TRW submitted that in several interrogatories that were served on Magna it requested to disclosure of information related to testing of the accused products and the alleged domestic industry products.  TRW further contended that these interrogatories were not limited to testing that Magna had independently performed, and that Magna did not object to these interrogatories to the extent that they sought information regarding testing performed by any expert in this investigation.  TRW stated that fact discovery closed on August 29, 2014 and that Magna did not disclose any information regarding the testing until September 11, 2014 when it was referenced by Magna's expert.  TRW also argued that Magna's decision to withhold relevant information was highly prejudicial and that Magna should not be allowed to benefit from its failure to comply with discovery deadlines set by the procedural schedule.  TRW further contended that Magna had knowledge of the testing and chose not to disclose the information prior to the close of fact discovery.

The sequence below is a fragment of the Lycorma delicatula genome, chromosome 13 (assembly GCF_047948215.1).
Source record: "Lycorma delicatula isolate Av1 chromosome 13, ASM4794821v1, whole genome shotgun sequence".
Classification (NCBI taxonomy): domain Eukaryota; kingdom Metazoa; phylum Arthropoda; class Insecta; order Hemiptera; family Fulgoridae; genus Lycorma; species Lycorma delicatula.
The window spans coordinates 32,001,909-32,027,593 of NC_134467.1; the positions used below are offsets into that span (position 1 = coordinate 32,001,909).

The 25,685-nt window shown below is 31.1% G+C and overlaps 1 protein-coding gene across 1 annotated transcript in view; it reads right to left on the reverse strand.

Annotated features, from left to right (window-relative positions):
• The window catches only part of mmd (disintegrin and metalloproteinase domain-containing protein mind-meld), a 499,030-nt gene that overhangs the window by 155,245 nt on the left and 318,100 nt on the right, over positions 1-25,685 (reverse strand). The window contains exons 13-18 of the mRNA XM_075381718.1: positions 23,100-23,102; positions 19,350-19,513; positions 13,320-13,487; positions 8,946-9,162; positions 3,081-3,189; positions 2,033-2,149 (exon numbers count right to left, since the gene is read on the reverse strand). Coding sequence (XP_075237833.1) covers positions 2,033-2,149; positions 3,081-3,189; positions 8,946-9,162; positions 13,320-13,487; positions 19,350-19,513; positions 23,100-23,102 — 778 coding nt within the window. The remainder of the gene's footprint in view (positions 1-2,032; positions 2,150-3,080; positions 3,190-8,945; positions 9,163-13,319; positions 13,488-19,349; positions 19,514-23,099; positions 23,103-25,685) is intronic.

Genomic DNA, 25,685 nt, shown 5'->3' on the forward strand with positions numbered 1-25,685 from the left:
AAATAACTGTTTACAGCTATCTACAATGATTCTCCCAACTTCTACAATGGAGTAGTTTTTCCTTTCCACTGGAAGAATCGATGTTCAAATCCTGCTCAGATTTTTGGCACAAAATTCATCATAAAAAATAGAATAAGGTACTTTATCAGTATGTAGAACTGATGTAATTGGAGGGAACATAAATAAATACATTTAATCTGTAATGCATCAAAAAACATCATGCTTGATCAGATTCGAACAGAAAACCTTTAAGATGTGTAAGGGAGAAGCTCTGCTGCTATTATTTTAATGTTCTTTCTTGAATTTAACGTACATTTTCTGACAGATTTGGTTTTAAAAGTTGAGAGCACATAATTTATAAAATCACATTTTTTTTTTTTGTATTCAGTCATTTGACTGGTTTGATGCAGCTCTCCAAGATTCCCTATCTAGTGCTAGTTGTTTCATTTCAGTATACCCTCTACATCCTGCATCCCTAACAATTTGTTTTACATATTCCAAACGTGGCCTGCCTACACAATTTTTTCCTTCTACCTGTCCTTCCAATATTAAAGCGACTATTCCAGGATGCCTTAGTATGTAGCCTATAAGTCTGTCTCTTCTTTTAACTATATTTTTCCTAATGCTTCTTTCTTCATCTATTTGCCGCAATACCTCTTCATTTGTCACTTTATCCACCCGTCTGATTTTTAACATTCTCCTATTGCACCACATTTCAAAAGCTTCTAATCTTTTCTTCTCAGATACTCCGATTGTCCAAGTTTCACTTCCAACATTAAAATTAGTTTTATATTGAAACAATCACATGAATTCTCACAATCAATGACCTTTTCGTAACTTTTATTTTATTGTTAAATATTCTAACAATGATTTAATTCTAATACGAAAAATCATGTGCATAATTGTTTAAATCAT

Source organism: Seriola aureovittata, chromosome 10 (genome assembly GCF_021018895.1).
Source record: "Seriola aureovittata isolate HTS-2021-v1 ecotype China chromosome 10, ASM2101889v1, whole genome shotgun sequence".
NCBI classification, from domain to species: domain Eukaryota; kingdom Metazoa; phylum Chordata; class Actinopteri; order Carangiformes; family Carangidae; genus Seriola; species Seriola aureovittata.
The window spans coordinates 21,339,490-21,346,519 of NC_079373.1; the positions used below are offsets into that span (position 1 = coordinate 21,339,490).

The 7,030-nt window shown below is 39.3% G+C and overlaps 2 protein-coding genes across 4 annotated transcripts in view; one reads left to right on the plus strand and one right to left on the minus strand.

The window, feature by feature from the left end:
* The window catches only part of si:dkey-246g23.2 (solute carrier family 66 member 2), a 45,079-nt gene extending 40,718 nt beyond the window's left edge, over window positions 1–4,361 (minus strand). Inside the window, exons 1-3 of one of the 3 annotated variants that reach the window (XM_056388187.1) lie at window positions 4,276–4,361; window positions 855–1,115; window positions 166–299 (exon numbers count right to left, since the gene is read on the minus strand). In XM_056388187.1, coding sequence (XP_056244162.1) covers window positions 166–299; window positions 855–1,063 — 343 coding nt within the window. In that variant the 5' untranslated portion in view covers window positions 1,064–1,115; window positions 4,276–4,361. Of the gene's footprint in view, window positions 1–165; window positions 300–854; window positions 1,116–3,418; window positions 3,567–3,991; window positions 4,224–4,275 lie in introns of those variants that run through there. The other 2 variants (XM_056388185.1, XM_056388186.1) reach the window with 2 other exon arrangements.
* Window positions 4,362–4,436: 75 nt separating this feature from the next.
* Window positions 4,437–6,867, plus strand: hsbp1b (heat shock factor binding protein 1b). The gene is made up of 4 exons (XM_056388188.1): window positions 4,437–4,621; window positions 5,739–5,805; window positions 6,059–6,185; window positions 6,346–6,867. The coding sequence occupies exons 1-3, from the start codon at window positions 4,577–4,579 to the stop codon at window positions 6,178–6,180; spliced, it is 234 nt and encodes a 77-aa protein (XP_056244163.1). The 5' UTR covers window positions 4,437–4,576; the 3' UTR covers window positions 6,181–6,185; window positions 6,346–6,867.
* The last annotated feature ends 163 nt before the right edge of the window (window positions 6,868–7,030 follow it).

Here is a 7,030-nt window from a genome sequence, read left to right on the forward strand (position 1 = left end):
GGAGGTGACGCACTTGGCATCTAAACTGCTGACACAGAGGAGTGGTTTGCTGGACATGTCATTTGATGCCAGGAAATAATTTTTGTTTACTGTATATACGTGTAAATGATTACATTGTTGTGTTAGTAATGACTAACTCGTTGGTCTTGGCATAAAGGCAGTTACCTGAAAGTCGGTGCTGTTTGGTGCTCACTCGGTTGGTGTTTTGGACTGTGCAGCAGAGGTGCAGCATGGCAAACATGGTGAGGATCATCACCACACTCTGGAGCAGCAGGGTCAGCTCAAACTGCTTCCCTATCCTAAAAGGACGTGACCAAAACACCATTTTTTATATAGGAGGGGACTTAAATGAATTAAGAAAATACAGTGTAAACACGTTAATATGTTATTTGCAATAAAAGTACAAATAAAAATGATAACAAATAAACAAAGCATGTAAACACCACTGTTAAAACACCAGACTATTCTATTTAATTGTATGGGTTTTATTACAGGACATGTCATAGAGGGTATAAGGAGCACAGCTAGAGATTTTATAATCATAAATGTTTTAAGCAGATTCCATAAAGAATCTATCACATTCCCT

Magna contended that the only basis for TRW's motion to strike is that Dr. Min's testing was not disclosed during fact discovery in response to TRW's interrogatories.  Magna argued, however, that the testing was properly disclosed in Dr. Min's expert report on September 11, 2014, which is when the parties were supposed to exchange expert reports and identify tests, surveys, and data.  Magna also stated that TRW presented no legal authority for the assertion to exclude expert opinions that complied with the procedural schedule.  With respect to the interrogatories, Magna argued that the information about Dr. Min's expert testing was not responsive to the TRW interrogatories and that even if it was, TRW suffered no prejudice in waiting for Dr. Min to disclose information about the testing in his expert report.  Magna also contended that TRW had multiple opportunities to depose Magna on testing conducted by Magna and learned that Magna did not independently conduct testing, that to the extent Magna employees were "involved" in Dr. Min's testing, they were acting under his direction and control, and that TRW had an opportunity to depose Dr. Min on all aspects of his testing.  Therefore, Magna argued that TRW had suffered no prejudice.